Tuesday, June 14, 2011

The Welfare State Subsidizes Poverty

Here is a picture that supports the point made by Walter Williams, myself, and countless other economists: We get more of whatever we subsidize. If we give subsidies for producing bad art, we get more bad art. If we subsidize wasteful production, we get wasteful production. If we subsidize poverty, we get more poverty.

Look what has happened to the U.S. poverty rate since 1959:

Since the late 1930s there had been a general decrease in the percentage of U.S. citizens living in poverty which continued through the late 1960s. The uninterrupted decline halted in 1969 and bottomed out completely at around 11% in 1973.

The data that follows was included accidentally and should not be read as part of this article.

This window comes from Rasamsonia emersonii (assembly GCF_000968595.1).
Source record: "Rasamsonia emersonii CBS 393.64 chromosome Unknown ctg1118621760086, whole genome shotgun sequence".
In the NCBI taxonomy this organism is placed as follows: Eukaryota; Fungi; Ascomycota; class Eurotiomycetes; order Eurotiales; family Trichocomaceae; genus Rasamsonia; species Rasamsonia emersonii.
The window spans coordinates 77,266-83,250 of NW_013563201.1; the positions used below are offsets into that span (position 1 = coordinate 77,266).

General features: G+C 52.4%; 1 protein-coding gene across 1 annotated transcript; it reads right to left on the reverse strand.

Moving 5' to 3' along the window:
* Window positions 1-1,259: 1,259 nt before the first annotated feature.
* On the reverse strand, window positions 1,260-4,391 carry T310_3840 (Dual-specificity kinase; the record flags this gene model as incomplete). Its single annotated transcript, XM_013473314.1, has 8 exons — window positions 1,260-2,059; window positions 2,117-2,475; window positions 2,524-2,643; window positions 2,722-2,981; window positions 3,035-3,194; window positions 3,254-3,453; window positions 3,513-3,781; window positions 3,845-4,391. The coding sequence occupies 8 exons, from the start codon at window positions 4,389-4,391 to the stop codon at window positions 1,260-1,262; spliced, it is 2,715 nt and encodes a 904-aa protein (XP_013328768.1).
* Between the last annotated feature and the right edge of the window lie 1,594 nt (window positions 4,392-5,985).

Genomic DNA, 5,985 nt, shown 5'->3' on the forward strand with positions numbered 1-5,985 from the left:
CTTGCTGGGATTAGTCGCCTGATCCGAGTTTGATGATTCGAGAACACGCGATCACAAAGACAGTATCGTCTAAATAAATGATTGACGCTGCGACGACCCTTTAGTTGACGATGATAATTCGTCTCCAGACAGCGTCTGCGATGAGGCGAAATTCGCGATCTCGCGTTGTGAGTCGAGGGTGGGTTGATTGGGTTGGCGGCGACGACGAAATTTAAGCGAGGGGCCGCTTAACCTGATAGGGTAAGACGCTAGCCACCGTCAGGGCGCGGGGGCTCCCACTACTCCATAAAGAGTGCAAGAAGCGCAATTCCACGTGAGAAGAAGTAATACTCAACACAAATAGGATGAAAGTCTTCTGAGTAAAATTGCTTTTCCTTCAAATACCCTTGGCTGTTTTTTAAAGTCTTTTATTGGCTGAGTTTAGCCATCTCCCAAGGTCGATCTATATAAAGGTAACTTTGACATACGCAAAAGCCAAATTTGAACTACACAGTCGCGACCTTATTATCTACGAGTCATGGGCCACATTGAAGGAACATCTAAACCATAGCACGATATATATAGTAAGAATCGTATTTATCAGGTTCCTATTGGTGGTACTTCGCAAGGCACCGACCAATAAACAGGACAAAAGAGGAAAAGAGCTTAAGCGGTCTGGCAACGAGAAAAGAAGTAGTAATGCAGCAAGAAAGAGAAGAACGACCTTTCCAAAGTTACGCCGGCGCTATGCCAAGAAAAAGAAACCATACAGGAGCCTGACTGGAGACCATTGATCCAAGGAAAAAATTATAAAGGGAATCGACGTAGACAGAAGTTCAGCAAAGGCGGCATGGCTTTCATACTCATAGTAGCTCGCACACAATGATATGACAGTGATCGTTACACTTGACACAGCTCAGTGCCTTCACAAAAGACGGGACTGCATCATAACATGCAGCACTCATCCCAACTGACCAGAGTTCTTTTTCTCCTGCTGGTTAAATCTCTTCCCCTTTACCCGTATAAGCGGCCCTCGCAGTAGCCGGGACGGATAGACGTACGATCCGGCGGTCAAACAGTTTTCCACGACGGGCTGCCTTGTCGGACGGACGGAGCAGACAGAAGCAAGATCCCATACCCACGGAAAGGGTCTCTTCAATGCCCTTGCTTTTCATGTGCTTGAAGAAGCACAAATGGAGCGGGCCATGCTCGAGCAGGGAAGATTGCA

It is ironic that it was in 1968 when President Johnson launched his war on poverty. It was Johnson's "Great Society" legislation that put in place the poverty entitlement programs that continue today. That was when the government committed itself to subsidizing those who earned lower incomes. Those subsidies created an incentive to remain poor. Not everyone, of course, decided to quit their jobs and live on the dole. The poverty rate did not increase to 100%. However, it did stop its general decline and has hovered around 13% ever since.

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